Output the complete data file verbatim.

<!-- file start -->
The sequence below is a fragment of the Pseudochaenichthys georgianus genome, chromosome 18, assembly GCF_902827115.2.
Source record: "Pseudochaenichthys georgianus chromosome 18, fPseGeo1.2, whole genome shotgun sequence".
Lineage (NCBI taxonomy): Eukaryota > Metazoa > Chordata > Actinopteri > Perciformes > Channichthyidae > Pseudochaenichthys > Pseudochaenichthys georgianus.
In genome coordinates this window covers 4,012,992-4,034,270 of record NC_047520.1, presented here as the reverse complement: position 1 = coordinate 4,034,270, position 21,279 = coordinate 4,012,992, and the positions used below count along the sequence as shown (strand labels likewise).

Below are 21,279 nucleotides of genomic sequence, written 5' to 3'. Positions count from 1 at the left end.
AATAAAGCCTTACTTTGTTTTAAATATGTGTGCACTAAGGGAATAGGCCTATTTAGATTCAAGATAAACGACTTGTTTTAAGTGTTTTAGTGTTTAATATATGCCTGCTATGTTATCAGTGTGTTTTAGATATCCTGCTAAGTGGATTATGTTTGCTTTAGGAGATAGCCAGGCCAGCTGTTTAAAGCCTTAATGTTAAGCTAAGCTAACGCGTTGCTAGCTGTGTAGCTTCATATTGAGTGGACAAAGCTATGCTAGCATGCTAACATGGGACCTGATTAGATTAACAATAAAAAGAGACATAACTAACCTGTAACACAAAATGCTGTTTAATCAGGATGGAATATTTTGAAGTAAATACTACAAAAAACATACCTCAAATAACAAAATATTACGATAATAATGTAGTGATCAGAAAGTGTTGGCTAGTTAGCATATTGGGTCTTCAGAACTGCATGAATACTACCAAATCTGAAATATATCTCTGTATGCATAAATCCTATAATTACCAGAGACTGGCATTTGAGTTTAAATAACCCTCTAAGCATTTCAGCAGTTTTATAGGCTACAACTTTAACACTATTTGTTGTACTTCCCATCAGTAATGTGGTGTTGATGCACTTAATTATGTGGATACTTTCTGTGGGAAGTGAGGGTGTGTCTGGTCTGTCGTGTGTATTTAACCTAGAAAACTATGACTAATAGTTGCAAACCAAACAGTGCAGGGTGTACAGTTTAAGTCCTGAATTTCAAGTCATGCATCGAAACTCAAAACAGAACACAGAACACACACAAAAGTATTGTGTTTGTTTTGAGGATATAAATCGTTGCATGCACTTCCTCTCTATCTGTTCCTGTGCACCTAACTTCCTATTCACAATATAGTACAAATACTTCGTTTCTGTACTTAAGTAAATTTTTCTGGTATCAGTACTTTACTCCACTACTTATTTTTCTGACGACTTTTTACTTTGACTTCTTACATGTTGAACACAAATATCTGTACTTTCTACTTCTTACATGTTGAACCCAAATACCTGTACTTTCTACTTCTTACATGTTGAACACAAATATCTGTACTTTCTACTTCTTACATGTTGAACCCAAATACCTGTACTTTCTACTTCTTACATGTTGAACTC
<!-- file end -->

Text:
The sequence below is a fragment of the Pseudochaenichthys georgianus genome, chromosome 18, assembly GCF_902827115.2.
Source record: "Pseudochaenichthys georgianus chromosome 18, fPseGeo1.2, whole genome shotgun sequence".
Lineage (NCBI taxonomy): Eukaryota > Metazoa > Chordata > Actinopteri > Perciformes > Channichthyidae > Pseudochaenichthys > Pseudochaenichthys georgianus.
In genome coordinates this window covers 4,012,992-4,034,270 of record NC_047520.1, presented here as the reverse complement: position 1 = coordinate 4,034,270, position 21,279 = coordinate 4,012,992, and the positions used below count along the sequence as shown (strand labels likewise).

Below are 21,279 nucleotides of genomic sequence, written 5' to 3'. Positions count from 1 at the left end.
AATAAAGCCTTACTTTGTTTTAAATATGTGTGCACTAAGGGAATAGGCCTATTTAGATTCAAGATAAACGACTTGTTTTAAGTGTTTTAGTGTTTAATATATGCCTGCTATGTTATCAGTGTGTTTTAGATATCCTGCTAAGTGGATTATGTTTGCTTTAGGAGATAGCCAGGCCAGCTGTTTAAAGCCTTAATGTTAAGCTAAGCTAACGCGTTGCTAGCTGTGTAGCTTCATATTGAGTGGACAAAGCTATGCTAGCATGCTAACATGGGACCTGATTAGATTAACAATAAAAAGAGACATAACTAACCTGTAACACAAAATGCTGTTTAATCAGGATGGAATATTTTGAAGTAAATACTACAAAAAACATACCTCAAATAACAAAATATTACGATAATAATGTAGTGATCAGAAAGTGTTGGCTAGTTAGCATATTGGGTCTTCAGAACTGCATGAATACTACCAAATCTGAAATATATCTCTGTATGCATAAATCCTATAATTACCAGAGACTGGCATTTGAGTTTAAATAACCCTCTAAGCATTTCAGCAGTTTTATAGGCTACAACTTTAACACTATTTGTTGTACTTCCCATCAGTAATGTGGTGTTGATGCACTTAATTATGTGGATACTTTCTGTGGGAAGTGAGGGTGTGTCTGGTCTGTCGTGTGTATTTAACCTAGAAAACTATGACTAATAGTTGCAAACCAAACAGTGCAGGGTGTACAGTTTAAGTCCTGAATTTCAAGTCATGCATCGAAACTCAAAACAGAACACAGAACACACACAAAAGTATTGTGTTTGTTTTGAGGATATAAATCGTTGCATGCACTTCCTCTCTATCTGTTCCTGTGCACCTAACTTCCTATTCACAATATAGTACAAATACTTCGTTTCTGTACTTAAGTAAATTTTTCTGGTATCAGTACTTTACTCCACTACTTATTTTTCTGACGACTTTTTACTTTGACTTCTTACATGTTGAACACAAATATCTGTACTTTCTACTTCTTACATGTTGAACCCAAATACCTGTACTTTCTACTTCTTACATGTTGAACACAAATATCTGTACTTTCTACTTCTTACATGTTGAACCCAAATACCTGTACTTTCTACTTCTTACATGTTGAACTC